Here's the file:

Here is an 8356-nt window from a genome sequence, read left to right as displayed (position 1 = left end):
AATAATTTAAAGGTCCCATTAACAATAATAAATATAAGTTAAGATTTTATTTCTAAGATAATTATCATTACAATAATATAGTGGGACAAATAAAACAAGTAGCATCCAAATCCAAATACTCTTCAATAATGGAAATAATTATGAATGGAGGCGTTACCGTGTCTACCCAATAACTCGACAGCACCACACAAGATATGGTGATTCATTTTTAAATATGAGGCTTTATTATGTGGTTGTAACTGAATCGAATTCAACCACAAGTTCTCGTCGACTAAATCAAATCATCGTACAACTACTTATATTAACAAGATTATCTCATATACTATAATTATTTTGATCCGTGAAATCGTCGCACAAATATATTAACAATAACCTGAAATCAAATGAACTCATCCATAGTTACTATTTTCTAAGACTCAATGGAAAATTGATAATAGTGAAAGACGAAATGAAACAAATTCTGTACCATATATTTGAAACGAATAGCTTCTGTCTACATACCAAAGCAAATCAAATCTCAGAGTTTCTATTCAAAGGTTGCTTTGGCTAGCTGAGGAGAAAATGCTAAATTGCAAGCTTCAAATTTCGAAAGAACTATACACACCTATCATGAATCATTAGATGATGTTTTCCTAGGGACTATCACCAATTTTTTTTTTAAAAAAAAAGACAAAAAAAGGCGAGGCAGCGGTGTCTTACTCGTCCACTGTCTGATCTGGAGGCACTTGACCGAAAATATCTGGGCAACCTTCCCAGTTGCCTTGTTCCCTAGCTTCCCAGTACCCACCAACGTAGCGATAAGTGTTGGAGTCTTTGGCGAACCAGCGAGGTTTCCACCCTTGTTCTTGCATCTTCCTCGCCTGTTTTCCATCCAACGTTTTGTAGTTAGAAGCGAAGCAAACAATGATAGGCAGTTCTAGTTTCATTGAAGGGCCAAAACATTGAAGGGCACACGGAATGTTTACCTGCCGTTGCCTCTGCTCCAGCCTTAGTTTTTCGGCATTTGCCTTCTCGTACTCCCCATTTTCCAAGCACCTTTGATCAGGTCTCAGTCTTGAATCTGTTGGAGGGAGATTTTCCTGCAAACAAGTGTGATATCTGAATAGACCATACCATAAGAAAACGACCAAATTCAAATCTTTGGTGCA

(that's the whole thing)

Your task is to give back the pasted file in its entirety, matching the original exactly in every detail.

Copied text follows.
Here is an 8356-nt window from a genome sequence, read left to right as displayed (position 1 = left end):
AATAATTTAAAGGTCCCATTAACAATAATAAATATAAGTTAAGATTTTATTTCTAAGATAATTATCATTACAATAATATAGTGGGACAAATAAAACAAGTAGCATCCAAATCCAAATACTCTTCAATAATGGAAATAATTATGAATGGAGGCGTTACCGTGTCTACCCAATAACTCGACAGCACCACACAAGATATGGTGATTCATTTTTAAATATGAGGCTTTATTATGTGGTTGTAACTGAATCGAATTCAACCACAAGTTCTCGTCGACTAAATCAAATCATCGTACAACTACTTATATTAACAAGATTATCTCATATACTATAATTATTTTGATCCGTGAAATCGTCGCACAAATATATTAACAATAACCTGAAATCAAATGAACTCATCCATAGTTACTATTTTCTAAGACTCAATGGAAAATTGATAATAGTGAAAGACGAAATGAAACAAATTCTGTACCATATATTTGAAACGAATAGCTTCTGTCTACATACCAAAGCAAATCAAATCTCAGAGTTTCTATTCAAAGGTTGCTTTGGCTAGCTGAGGAGAAAATGCTAAATTGCAAGCTTCAAATTTCGAAAGAACTATACACACCTATCATGAATCATTAGATGATGTTTTCCTAGGGACTATCACCAATTTTTTTTTTAAAAAAAAAGACAAAAAAAGGCGAGGCAGCGGTGTCTTACTCGTCCACTGTCTGATCTGGAGGCACTTGACCGAAAATATCTGGGCAACCTTCCCAGTTGCCTTGTTCCCTAGCTTCCCAGTACCCACCAACGTAGCGATAAGTGTTGGAGTCTTTGGCGAACCAGCGAGGTTTCCACCCTTGTTCTTGCATCTTCCTCGCCTGTTTTCCATCCAACGTTTTGTAGTTAGAAGCGAAGCAAACAATGATAGGCAGTTCTAGTTTCATTGAAGGGCCAAAACATTGAAGGGCACACGGAATGTTTACCTGCCGTTGCCTCTGCTCCAGCCTTAGTTTTTCGGCATTTGCCTTCTCGTACTCCCCATTTTCCAAGCACCTTTGATCAGGTCTCAGTCTTGAATCTGTTGGAGGGAGATTTTCCTGCAAACAAGTGTGATATCTGAATAGACCATACCATAAGAAAACGACCAAATTCAAATCTTTGGTGCA